Banks and other financial institutions are feeling the heat these days as interest rates have fallen, the direction of the economy is uncertain, and people who are out of work may not be able to pay on their loans.
But this isn't the first time this country has dealt with economic fallout, and since the last crisis in 2008-09, banks have worked to be more prepared for events much like the current COVID-19 pandemic and its economic fallout.
Capital One Financial (NYSE:COF) is a somewhat smaller outfit than big bank rivals such as JPMorgan Chase and Bank of America in terms of assets under management. But it has a differentiated approach to banking and is growing. How is it doing during the downturn, and is Capital One Financial a stock that investors should consider?
A bank with a vision
Capital One claims it is the fifth-largest U.S. consumer bank for deposits and the eighth-largest U.S. bank overall. It's fairly new on the scene, having been spun off as its own public company from Signet Financial (now part of Wells Fargo) in 1994 to be a monoline bank specializing in credit cards. Its existence was predicated on an information-based strategy to get the most benefit from technological advances being made at the time with regard to credit card transactions and management. It was the first major bank to sign onto the cloud with Amazon Web Services and it invested in strong infrastructure to support its customer-oriented products and services.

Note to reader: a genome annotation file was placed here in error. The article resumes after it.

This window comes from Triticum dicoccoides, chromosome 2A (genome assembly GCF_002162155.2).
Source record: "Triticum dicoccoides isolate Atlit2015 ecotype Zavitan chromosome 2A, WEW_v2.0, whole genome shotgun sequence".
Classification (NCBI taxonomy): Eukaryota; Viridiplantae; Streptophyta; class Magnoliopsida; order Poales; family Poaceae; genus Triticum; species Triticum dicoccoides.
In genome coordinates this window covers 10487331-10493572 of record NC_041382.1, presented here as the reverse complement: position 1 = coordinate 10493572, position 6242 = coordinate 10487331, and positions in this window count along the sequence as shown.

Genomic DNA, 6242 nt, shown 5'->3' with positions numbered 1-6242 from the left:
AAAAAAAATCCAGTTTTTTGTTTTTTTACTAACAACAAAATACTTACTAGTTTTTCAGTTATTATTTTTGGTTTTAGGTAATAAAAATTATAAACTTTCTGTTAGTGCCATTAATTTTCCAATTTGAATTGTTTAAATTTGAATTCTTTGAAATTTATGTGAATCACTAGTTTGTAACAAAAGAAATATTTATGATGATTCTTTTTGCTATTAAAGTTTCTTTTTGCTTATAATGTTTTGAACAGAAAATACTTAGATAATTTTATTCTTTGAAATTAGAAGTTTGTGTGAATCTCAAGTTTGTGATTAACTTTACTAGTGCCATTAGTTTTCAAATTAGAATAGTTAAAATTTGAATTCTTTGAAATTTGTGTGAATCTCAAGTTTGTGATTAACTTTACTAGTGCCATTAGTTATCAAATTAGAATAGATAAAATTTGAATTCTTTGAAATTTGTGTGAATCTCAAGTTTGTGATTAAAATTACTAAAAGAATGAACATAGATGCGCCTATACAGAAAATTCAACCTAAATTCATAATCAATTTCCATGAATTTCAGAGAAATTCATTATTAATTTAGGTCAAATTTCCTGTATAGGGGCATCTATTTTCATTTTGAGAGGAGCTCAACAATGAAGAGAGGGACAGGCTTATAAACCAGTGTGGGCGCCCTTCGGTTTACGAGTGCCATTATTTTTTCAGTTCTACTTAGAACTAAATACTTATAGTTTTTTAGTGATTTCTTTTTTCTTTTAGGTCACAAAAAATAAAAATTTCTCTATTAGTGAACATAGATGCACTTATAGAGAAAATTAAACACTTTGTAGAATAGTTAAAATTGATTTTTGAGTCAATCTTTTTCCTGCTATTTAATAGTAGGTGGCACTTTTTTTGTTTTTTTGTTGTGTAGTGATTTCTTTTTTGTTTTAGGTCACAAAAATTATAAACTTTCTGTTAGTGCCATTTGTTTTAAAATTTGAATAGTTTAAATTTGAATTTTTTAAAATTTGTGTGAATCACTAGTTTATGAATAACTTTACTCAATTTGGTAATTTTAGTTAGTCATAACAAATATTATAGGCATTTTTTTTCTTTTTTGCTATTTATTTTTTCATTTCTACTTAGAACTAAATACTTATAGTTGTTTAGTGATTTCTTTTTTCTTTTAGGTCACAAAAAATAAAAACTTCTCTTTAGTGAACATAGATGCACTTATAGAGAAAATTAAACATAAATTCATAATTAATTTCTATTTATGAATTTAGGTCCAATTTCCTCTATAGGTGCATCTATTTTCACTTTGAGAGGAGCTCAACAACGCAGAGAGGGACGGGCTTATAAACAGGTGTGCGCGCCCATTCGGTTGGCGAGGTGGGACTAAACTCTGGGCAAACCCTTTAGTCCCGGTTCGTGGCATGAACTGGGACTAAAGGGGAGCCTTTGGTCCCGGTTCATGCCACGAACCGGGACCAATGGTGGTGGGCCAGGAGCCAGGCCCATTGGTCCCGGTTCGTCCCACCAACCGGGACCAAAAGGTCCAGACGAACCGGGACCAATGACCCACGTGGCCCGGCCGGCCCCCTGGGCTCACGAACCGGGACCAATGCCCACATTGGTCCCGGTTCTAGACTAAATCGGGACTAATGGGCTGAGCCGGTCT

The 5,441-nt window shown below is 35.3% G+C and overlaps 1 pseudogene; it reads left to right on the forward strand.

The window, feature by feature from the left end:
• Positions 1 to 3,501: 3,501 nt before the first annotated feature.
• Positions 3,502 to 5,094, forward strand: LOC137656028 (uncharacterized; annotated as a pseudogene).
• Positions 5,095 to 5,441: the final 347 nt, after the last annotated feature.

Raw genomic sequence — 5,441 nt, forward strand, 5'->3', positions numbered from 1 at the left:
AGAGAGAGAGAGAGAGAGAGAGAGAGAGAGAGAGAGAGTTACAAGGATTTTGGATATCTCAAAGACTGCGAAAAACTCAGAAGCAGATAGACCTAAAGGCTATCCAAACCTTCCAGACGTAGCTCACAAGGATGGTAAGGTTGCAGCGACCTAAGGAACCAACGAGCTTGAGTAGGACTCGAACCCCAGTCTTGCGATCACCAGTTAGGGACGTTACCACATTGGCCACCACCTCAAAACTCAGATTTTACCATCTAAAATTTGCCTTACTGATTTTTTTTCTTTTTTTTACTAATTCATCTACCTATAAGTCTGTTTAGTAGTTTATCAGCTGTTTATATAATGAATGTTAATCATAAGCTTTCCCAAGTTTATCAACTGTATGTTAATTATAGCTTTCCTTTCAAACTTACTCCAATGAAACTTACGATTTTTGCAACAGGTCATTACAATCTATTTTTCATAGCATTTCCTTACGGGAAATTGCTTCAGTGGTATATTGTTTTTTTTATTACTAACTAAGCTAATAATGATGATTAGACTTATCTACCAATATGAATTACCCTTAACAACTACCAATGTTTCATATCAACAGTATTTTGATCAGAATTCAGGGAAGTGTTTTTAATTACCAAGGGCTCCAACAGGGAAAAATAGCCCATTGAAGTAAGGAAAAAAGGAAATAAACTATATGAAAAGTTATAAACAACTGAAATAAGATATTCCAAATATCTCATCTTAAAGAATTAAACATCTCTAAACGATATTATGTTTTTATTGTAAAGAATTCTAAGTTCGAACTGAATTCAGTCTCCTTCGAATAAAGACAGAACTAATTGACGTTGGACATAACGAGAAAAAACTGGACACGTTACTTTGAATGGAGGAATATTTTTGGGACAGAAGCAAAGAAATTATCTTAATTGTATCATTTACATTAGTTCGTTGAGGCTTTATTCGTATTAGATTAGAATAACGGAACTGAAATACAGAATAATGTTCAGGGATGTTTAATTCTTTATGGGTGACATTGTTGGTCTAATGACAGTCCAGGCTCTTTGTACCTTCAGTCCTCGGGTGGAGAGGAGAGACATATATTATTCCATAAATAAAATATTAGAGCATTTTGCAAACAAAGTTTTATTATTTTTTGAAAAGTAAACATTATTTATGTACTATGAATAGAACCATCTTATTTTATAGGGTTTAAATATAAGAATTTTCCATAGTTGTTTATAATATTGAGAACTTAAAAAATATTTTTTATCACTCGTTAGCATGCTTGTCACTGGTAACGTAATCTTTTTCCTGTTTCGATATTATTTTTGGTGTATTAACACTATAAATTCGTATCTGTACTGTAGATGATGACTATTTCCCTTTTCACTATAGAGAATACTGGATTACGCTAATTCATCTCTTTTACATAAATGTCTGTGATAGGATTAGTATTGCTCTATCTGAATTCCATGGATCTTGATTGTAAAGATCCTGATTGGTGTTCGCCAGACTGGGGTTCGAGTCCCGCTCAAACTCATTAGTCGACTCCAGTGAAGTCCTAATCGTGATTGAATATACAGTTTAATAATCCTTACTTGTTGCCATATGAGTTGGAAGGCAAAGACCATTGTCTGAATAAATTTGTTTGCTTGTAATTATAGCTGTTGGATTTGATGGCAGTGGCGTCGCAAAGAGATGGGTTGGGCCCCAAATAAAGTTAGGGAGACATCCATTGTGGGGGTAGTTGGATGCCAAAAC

Other than its large credit card segment, which accounts for 64% of total revenue, Capital One also now operates a consumer bank, a large auto loan division, a suite of small business services, and a smaller commercial banking division. Most of its earnings come from the interest it charges on credit card balances and loans, and it targets average working Americans.
Working from a place of strength
In the first quarter (which ended March 31) Capital One reported a $1.3 billion loss and a loss per share of $3.10. As with other banks, it was required to set aside a percentage of its funds to manage provisions for potential losses in light of the current economic atmosphere. Pre-provision earnings increased 8% to $3.5 billion, which is pretty healthy considering the situation. The bank put aside $5.4 billion, up from $1.8 billion at the end of the 2019 fourth quarter. That's a fairly high increase compared to other banks.
CFO Richard Scott Blackley talked about how the bank used a lot of modeling in figuring that number, particularly weighted to account for a projected 9.5% U.S. unemployment rate in the second quarter, which at the time must have seemed very high. Whether it was the company's large credit card segment that justified the huge increase, or just the company's overall conservative approach to handling its money, it was the right call. By the time the earnings report came out, unemployment had already spiked to 11% and is currently at 14.7% (with projections of even higher rates in the coming months).